graphic of business man with words where is the promote MGOI’ve heard from a few Directors of Development and CEOs recently, essentially saying this: “I’ve got this great MGO and I’m afraid of losing her. How can I keep her so she doesn’t jump ship?’
Let’s be honest. A great MGO, showing a proven track record of performance and having a list of glowing references, is in an extremely good position to take just about any job that she wants.
I’m going to give you a few ideas on how to keep great MGOs, but before I do that I want to steer you away from one mistake many, many non-profits make just to keep a great MGO at their organization: making her a Manager or Director of Major Gifts.
Recently, a Development Director was telling me that his “rock star” MGO came up to him and asked him if he could take on some managerial responsibilities. The Development Director wondered to me if this was a good idea. My first question was to ask why he thought the MGO was requesting this. His answer was, “well, honestly, she’s at her maximum salary level for MGOs, and managers get paid more.”
This answer is the number one reason Richard and I have heard from great MGOs that they want to go into management. They’ve hit a pay ceiling, and the only way they can “climb the ladder” at the non-profit is either to become a manager or to leave for another organization who pays more.
You see, the problem here is the structure and mindset of the non-profit. Most non-profits are set up with a pay hierarchy that doesn’t reward great MGOs with higher pay – because for some reason the person in the manager role has to have a higher salary than the MGO.
For-profit companies have figured this out. Great salespeople usually make more money than their managers. Why? Because good companies know how hard it is to find “rock star” salespeople – so they don’t put a ceiling on their compensation.
Managers, before you get all wound up, let me say that this is not really about the money. I mean, it is a little, but it’s more about the MGO needing to get greater recognition and to grow in the position – and yes, also to get a bigger salary. MGOs should be allowed to grow without having to become managers. That’s the bottom line.
The reason that Richard and I steer managers and leaders away from “promoting” great MGOs to a management position is that we have found it to be very rare that the two positions are compatible. What usually happens is that the great MGO is not great at managing, and their caseload suffers as well.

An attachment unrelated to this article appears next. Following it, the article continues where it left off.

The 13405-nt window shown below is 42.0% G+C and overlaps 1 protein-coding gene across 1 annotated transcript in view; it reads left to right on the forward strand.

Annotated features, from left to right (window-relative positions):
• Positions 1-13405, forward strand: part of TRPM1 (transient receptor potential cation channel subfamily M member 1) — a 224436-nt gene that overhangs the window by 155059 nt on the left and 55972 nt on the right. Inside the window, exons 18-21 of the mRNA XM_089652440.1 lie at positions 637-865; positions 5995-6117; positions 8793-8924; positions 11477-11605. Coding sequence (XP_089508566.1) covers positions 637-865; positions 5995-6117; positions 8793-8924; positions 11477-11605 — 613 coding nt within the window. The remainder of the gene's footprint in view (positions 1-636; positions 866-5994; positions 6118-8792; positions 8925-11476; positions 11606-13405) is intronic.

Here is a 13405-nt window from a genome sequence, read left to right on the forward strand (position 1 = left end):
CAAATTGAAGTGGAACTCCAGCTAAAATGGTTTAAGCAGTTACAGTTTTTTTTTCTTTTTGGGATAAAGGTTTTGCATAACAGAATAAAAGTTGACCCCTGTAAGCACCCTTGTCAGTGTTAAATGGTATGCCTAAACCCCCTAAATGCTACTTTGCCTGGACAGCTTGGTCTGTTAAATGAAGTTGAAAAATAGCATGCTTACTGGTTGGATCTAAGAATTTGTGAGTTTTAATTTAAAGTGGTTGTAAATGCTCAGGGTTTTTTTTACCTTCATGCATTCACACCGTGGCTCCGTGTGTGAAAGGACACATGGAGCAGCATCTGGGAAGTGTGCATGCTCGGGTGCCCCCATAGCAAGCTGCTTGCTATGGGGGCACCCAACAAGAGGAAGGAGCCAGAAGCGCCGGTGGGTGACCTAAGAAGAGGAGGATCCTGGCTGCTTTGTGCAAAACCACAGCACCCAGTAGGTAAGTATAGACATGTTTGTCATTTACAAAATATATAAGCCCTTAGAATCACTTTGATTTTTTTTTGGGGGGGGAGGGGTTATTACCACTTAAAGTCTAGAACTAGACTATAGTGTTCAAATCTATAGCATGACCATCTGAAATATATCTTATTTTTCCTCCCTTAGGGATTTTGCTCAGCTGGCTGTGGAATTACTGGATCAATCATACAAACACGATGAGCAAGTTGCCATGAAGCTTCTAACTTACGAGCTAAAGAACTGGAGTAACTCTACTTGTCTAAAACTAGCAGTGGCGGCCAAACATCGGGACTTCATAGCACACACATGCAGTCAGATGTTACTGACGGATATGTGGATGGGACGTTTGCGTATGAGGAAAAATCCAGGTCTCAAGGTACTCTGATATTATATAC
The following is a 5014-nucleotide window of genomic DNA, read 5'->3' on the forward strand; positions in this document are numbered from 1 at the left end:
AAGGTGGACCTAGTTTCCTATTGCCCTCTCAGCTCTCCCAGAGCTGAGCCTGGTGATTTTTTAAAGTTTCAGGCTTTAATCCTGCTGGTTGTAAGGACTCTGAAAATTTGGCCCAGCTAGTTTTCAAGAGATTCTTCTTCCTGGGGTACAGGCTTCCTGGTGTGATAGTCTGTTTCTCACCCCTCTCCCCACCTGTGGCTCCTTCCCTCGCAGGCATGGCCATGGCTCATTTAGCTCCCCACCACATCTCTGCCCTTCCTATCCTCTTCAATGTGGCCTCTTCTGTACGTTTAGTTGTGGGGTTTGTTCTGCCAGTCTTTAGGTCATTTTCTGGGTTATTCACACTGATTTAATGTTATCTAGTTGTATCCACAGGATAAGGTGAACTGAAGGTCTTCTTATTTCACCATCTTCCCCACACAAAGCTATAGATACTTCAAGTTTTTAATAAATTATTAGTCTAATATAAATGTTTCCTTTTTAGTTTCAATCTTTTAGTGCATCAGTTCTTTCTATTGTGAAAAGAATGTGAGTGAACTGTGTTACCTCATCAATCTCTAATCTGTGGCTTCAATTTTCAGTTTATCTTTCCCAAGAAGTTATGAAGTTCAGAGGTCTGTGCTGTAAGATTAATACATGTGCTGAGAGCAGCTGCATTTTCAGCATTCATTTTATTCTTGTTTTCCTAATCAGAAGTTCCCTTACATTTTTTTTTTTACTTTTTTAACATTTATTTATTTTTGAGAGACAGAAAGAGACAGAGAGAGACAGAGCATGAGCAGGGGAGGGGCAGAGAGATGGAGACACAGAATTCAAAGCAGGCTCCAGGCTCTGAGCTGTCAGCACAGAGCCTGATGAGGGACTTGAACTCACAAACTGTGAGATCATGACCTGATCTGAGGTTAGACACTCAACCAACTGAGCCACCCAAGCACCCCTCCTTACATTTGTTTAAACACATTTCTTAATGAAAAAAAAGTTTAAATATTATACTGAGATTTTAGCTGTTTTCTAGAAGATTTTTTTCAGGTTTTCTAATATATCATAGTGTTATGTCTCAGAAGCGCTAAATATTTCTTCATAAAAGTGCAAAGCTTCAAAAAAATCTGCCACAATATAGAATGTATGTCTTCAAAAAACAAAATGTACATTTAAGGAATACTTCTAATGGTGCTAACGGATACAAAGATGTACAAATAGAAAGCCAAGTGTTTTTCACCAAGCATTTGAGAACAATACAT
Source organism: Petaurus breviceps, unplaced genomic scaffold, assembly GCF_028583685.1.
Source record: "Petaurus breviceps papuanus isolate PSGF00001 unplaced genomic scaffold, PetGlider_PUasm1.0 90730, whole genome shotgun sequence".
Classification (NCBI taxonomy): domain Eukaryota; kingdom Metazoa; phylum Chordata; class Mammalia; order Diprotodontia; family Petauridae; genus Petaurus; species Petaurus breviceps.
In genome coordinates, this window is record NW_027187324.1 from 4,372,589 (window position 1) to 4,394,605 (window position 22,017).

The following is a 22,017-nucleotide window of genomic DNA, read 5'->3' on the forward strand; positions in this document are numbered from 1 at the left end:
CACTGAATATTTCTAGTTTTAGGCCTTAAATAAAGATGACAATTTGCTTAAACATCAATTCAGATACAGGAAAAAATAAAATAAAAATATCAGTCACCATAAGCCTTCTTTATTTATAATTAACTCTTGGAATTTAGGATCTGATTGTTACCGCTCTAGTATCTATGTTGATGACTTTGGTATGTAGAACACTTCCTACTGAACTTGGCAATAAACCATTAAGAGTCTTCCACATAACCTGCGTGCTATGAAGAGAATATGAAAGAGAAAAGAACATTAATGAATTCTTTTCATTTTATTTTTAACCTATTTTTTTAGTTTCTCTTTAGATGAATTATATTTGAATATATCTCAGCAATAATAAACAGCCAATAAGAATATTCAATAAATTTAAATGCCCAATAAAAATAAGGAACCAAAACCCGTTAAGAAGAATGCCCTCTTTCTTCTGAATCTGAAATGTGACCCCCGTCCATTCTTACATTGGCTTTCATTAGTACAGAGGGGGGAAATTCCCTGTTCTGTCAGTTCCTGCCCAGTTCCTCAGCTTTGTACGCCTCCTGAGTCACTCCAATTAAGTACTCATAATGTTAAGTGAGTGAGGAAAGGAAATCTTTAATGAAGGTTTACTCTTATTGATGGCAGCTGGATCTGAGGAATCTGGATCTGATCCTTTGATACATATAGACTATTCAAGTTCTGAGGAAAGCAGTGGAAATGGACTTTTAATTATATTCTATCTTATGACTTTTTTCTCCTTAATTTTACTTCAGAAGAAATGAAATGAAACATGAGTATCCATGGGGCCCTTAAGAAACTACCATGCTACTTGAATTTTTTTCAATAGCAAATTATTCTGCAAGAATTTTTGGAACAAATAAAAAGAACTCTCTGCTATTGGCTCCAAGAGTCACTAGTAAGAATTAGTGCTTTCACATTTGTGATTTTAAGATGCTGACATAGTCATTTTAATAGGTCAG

It’s a double whammy.
And the reason a great MGO often fails at managing is that managing requires a completely different skill set to be successful. MGOs love to get results through their OWN efforts; managers like to get results through facilitating OTHER people’s efforts. MGOs love the thrill of succeeding on their own, and managers are thrilled at helping others to excel.
That’s basically it.
Yet over and over again, great MGOs are put into management positions – and eventually everyone suffers.
It’s doesn’t have to be that way. If you can change your pay structure to allow higher compensation for great MGOs without having to put them in management, you have a much greater chance of keeping that successful MGO.
But besides that, there are other things you can do. Here are a few ideas to go along with changing your compensation structure:

  1. Ask your “rock star” MGO what it will take for him to stay at your organization. Yep, just ask him! You will be surprised how often there’s another reason besides money.
  2. Figure out how your MGOs can “move up” without moving out of being an MGO. Consider adding job titles such as Senior or Principal Gift Officer (internal titles only), coupled with responsibility for higher-level donors which require greater complexity and relationship building.
  3. More time off — If you have a great MGO and she is constantly meeting or exceeding her goals, give her more vacation time.
  4. Flexible hours — Allow great MGOs to work more flexible hours. Let them work from home, and give them greater leeway not to attend “organizational meetings” that other staff have to attend.
  5. Allow great MGOs to sit at the leadership table — let them be recognized as leaders within your organization by allowing them to participate in senior leadership meetings. Giving someone a greater sense of ownership increases their level of engagement and significance within your non-profit.

These are just a few ideas that Richard and I have seen implemented at non-profit organizations to help MGOs know that they are loved and cared for, and that others appreciate their talents.
We would love to hear from you about other ideas you may have used to keep great MGOs at your non-profit. Share them with the Passionate Giving Blog community by leaving comments on our blog page or on social media.